£1.65 million study investigates premedication combating children’s anxiety prior to general anaesthesia

Researchers in Sheffield are to lead a first of its kind study investigating a new way of combating pre-operative anxiety in children who would not otherwise tolerate a general anaesthetic when undergoing planned ear, nose and throat (ENT) and dental surgeries.

The £1.65m study, with funding from the National Institute for Health Research, will be led by a team of researchers from Sheffield Teaching Hospitals, Sheffield Children's Hospital and the University of Sheffield across at least 10 UK sites.

It will be the first to specifically analyse whether a premedication known as melatonin can be used as a potential calmer in nervous children needing a general anaesthetic when having surgery for dental and ear, nose and throat-related problems.

Previous studies have focused on the experience of all children having ENT and dental surgeries rather than just ones who need a premedication to reduce anxiety.

Joined by researchers from Barnsley, Dundee, Liverpool and Manchester, the team will specifically seek to establish if melatonin has fewer side effects and can be offered as a safer alternative to the current recommended therapy, midazolam.

It will be the largest trial to date investigating the use of melatonin as a potential calmer in nervous children, which has been shown some success in reducing anxiety in adults undergoing general anaesthetic for surgery.

Around one in five to one in seven children need a medication to reduce anxiety ahead of planned ENT and dental surgeries. These two operations are the most common reasons for children to have an anaesthetic in the UK.

The study will seek to recruit over 600 parents/carers from at least 10 UK centres.

If melatonin is found to be a better premedication than midazolam, the researchers hope to change NHS policy.

Professor Chris Deery, a paediatric consultant at the School of Clinical Dentistry, University of Sheffield and Sheffield Teaching Hospitals Foundation Trust, said: “The hospital anaesthetic room can be a worrying place for a child, and reducing preoperative anxiety can have a huge impact on a child's hospital experience, improving recovery from the anaesthetic, reducing pain after surgery and avoiding the need for unnecessary reappointments and delays to operations.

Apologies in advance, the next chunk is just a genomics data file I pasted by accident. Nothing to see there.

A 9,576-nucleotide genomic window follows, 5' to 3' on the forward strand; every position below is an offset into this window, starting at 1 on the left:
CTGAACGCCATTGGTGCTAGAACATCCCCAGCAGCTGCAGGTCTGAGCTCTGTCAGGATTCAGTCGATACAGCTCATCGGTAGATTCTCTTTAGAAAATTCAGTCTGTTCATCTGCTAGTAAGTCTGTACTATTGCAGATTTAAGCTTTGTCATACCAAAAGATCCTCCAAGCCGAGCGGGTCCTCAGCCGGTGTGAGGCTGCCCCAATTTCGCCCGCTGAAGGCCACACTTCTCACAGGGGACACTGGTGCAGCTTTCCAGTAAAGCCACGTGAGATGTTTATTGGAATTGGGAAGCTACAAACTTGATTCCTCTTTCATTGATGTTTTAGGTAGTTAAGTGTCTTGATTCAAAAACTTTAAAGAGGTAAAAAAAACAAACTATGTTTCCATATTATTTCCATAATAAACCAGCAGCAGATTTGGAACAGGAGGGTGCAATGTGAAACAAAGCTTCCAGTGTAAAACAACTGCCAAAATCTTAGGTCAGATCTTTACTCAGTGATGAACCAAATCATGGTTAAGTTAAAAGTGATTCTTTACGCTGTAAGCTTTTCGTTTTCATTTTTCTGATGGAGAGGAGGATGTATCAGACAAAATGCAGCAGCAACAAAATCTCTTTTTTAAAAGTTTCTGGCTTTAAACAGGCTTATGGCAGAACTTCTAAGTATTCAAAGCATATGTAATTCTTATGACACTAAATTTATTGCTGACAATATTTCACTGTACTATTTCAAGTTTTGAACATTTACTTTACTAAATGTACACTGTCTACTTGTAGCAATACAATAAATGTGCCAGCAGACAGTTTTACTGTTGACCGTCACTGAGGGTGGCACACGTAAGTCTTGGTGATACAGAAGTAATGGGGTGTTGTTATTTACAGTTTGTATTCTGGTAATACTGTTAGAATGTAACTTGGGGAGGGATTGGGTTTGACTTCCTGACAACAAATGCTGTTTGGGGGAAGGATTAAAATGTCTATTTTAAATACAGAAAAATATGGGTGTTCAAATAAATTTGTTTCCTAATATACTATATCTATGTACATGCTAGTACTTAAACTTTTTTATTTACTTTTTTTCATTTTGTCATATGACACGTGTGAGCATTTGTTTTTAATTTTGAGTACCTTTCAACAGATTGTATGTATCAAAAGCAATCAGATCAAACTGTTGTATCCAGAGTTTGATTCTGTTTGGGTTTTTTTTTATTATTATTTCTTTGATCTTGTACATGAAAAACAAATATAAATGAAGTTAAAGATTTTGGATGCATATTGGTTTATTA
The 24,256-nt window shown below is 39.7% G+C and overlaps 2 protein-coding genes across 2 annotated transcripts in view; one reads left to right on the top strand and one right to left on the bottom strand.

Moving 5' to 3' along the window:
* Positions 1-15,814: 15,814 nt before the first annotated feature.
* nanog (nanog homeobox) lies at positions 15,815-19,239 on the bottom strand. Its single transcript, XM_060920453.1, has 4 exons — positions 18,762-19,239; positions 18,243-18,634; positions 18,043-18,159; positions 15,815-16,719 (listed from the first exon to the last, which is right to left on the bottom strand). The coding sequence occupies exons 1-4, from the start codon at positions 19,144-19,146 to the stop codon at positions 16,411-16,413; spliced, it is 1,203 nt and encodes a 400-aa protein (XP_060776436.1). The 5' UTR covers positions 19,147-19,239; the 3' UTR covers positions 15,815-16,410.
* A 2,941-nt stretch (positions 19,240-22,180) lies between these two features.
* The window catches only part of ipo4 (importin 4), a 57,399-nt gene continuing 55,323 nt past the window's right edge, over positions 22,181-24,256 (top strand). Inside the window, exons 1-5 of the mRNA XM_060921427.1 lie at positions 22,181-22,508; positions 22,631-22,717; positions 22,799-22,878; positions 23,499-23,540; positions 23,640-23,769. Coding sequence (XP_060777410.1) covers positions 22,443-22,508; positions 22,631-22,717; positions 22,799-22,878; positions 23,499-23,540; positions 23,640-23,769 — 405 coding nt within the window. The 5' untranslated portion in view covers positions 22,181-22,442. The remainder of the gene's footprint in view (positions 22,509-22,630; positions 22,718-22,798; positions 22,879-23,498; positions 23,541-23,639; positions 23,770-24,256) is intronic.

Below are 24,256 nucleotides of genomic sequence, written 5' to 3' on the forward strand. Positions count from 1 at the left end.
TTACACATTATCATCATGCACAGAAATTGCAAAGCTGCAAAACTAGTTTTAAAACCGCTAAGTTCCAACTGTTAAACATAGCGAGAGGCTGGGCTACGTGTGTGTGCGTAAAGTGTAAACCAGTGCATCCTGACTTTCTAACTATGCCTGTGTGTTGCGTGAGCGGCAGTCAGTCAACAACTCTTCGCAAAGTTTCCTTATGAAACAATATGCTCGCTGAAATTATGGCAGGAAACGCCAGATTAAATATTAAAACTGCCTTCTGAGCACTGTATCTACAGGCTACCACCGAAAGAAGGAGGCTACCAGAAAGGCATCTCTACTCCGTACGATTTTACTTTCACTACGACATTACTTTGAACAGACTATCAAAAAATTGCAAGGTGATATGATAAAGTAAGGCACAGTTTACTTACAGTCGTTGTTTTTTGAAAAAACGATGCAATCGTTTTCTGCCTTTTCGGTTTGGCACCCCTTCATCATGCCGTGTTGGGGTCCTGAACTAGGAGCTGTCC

“Although midazolam is an effective premedication for anxiety, it has many well known side effects, including loss of coordination and risks to breathing. Through this study we hope to improve the child's overall experience by establishing if a safer, alternative premedication can be offered.

“This major grant award exemplifies the excellent research collaboration that occurs between Sheffield Teaching Hospitals, Sheffield Children’s Hospital and the University of Sheffield, and affirms Sheffield as a leader of collaborative, multi-centred trials within the NHS.”

Dr Ayman Eissa, a consultant anesthetist at Sheffield Children's NHS Foundation Trust, added: “As a paediatric consultant in anaesthesia and pain medicine, reducing stress and anxiety in children is my main aim every day. I am looking forward to working as principal investigator with our partners in research and medicine on such an important and challenging research project. While this study is based Sheffield, it will run in many different centres all over the country, and its outcomes could positively impact children nationwide. We are hoping to start recruiting study sites in March this year.”

Both melatonin and midazolam are given to children as oral liquids, and are taken 30 to 40 minutes before surgery.

Jaimie Buckley, 40, of Crimicar Lane, Fulwood, said that her son Sam, now 10, was like a “new person” since having his tonsils taken out at the age of seven.

“I work in healthcare so I knew what to expect before he had his surgery and I could talk it through with him,” Jaimie, who works a specialist neonatal dietician, said. “Sam was relatively calm about the prospect of surgery so our experience wasn’t too stressful.  Had he have been very anxious and upset, it would have been very hard to see him go through that. I'd give anything to recreate my experience for other parents, carers and children and since his operation Sam sleeps really well and has stopped coughing through the night.

“The MAGIC trial could be hugely important in addressing pre-operative anxiety in children and hopefully the results will enable anxious children to have a much calmer experience in hospital. Many children have the potential to benefit from this.”

The Melatonin for Anxiety prior to General Anaesthesia In Children (MAGIC) trial opens for recruitment in early 2019, with findings anticipated to be available in late 2020/early 2021.

 

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